Gait Analysis

Back when I was in physical therapy, my PT filmed me running from all angles in order to do a general analysis of my form.  Good news is that it’s pretty good! A few tweaks here & there (like hip strengthening for outer edge foot strike) and I’ll be golden! Check out the short slow motion video I made that breaks down the good and not so good things I do when I run.  If you are interested in some good running form tips, check out the the printout from my chiro/PT office that I typed out below the video!

 Please note that this was my physical therapist’s analysis of my gait, I only put the video and critique together for my own records. 


Running Form Tips

(via printout from my PT at Santa Cruz Spine & Sport)

Head: How you hold your head is key to overall posture, which determines how efficiently you run. Let your gaze guide you. Look ahead naturally, not down at your feet, and scan the horizon. This will straighten your neck and back and bring them into alignment. Don’t allow your chin to jut out.

Shoulders: Shoulders play an important role in keeping your upper body relaxed while you run, which is critical to maintaining efficient running posture. For optimum performance, you shoulders should be low and loose, not high and tight. As you tire on a run, dont let them creep up toward your ears. If they do, shake them out to release the tension. Your shoulders also need to remain level and shouldn’t dip from side to side with each stride.

Arms: Even though running is primarily a lower-body activity, your arms aren’t just along for the ride. Your hands control the tension in your upper body, while your arm swing works in conjunction with your leg stride to drive you forward. Keep your hands in an unclenched fist, with your finters lightly touching your palms. Imagine yourself trying to carry a potato chip in each hand without crushing it. Your arms should swing mostly forward and back, not across your body, between waist and lower-chest level. Your elbows should be bent at about a 90-degree angle. When you feel your fists clenching or your forearms tensing, drop your arms to your sides and shake them out for a few seconds to release the tension.

Torso: The position of your torso while running is affected by the position of your head and shoulders. With your head up and looking ahead and your shoulders low and loose, your torso and back naturally straighten to allow you to run in an efficient, upright position that promotes optimal lung capacity and stride length. Many track coaches describe this ideal torso position as ‘running tall’ and it means you need to stretch yourself up to your full height with your back comfortably straight.  If you start to slouch during a run take a deep breath and feel yourself naturally straighten. As you exhale maintain that upright position.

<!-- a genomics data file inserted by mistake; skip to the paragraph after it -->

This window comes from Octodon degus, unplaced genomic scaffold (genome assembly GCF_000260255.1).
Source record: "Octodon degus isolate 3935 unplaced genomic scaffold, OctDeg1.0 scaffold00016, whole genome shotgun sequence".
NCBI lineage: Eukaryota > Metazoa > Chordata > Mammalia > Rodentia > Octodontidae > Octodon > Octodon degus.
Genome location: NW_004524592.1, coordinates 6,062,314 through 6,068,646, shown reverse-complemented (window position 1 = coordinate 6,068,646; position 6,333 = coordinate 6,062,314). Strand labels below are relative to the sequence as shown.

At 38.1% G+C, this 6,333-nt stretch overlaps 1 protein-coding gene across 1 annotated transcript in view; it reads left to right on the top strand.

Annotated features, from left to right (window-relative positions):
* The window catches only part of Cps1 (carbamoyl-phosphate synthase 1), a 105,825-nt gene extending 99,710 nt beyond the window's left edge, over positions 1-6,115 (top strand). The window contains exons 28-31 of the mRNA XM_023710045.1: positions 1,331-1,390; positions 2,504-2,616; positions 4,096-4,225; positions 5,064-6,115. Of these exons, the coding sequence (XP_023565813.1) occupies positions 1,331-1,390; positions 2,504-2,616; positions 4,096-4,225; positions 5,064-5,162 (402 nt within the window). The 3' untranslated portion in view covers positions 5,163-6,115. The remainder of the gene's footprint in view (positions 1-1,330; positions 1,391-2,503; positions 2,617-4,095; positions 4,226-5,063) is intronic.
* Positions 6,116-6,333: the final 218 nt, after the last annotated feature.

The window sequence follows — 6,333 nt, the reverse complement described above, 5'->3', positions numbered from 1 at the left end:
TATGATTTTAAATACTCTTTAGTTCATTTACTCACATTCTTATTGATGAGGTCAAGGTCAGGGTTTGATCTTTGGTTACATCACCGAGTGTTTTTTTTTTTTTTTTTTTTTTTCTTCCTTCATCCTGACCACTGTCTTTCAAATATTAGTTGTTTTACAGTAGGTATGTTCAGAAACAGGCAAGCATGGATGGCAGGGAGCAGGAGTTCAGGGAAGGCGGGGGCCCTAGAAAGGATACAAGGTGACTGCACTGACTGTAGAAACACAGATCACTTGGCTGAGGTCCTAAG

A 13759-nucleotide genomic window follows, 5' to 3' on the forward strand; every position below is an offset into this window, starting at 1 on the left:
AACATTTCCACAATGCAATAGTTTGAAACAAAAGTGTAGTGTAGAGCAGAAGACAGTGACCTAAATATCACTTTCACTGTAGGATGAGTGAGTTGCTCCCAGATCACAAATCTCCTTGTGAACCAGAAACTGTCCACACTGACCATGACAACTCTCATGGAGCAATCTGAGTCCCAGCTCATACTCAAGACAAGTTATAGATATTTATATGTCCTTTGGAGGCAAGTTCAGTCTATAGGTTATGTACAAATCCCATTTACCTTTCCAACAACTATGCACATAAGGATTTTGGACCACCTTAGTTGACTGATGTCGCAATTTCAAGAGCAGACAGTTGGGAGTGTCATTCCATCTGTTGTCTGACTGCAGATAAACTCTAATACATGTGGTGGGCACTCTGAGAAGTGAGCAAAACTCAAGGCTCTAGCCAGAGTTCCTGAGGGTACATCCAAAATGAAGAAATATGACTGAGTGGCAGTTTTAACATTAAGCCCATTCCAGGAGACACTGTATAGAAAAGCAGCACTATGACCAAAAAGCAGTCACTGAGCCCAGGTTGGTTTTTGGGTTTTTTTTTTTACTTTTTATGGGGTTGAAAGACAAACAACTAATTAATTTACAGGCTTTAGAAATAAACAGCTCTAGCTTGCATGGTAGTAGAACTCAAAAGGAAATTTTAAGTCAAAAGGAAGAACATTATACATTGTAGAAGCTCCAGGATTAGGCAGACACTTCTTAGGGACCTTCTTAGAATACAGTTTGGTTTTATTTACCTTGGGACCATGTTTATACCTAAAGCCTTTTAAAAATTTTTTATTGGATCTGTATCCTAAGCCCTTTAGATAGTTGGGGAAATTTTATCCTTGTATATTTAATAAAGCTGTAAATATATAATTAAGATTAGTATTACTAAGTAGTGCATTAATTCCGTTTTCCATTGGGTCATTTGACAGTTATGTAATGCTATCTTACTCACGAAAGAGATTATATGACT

Leg/Stride: While sprinters need to lift their knees high to achieve maximum leg power, distance runners don’t need such an exaggerated knee lift-its simply too hard to sustain for any length of time. Instead, efficient endurance running requires just a slight knee lift, a quick leg turnover and a short stride. Together, these will facilitate fluid forward movement instead of diverting and wasting energy. When running with the proper stride length, your feet should land directly underneath your body. As your foot strikes the ground, your knee should be slightly flexed so that it can bend naturally on impact. If your lower leg (below the knee) extends out in front of your body, your stride is too long.

Hips: Your hips are your center of gravity, so they’re key to good running posture. The proper position of your torso while running helps to ensure your hips will also be in the ideal position. With your torso and back comfortably upright and straight, your hips naturally fall into proper alignment-pointing you straight ahead. If you allow your torso to hunch over or lean too far forward during a run, your pelvis will tilt forward as well, which can put pressure on your lower back and throw the rest of your lower body out of alignment. When trying to gauge the position of your hips, think of your pelvis as a bowl filled with marbles, then try not to spill the marbles by tilting the bowl.

Ankles/Feet: To run well, you need to push off the ground with the maximum force. With each step, your foot should hit the ground lightly-landing between your heel and midfoot-then quickly roll forward. Keep your ankle flexed as your foot rolls forward to create more force for pushoff. As you roll onto your toes, try to spring off the ground. You should feel your calf muscles propelling you forward on each step. Your feet should not slap loudly as they hit the ground. Good running is springy and quiet.

Ever had your gait analyzed before? What were/are things you had to work on?

8 thoughts on “Gait Analysis

  1. Hi Nicole, I’m Danielle, also a new Greatist Ambassador! I’m trying to check out everyone’s blogs to get to know the rest of the Greatist team! I am actually going back to school to become a physical therapist and am really looking forward to working with runners and athletes to provide this type of information. I’d love to have a gait analysis done on myself, I bet it’s really interesting! Looking forward to working with you!

  2. Very interesting. When I bought my first pair of running shoes at a running store they had me run on a treadmill for a few minutes, but that was it. It would be great to have a more sophisticated analysis done some time.

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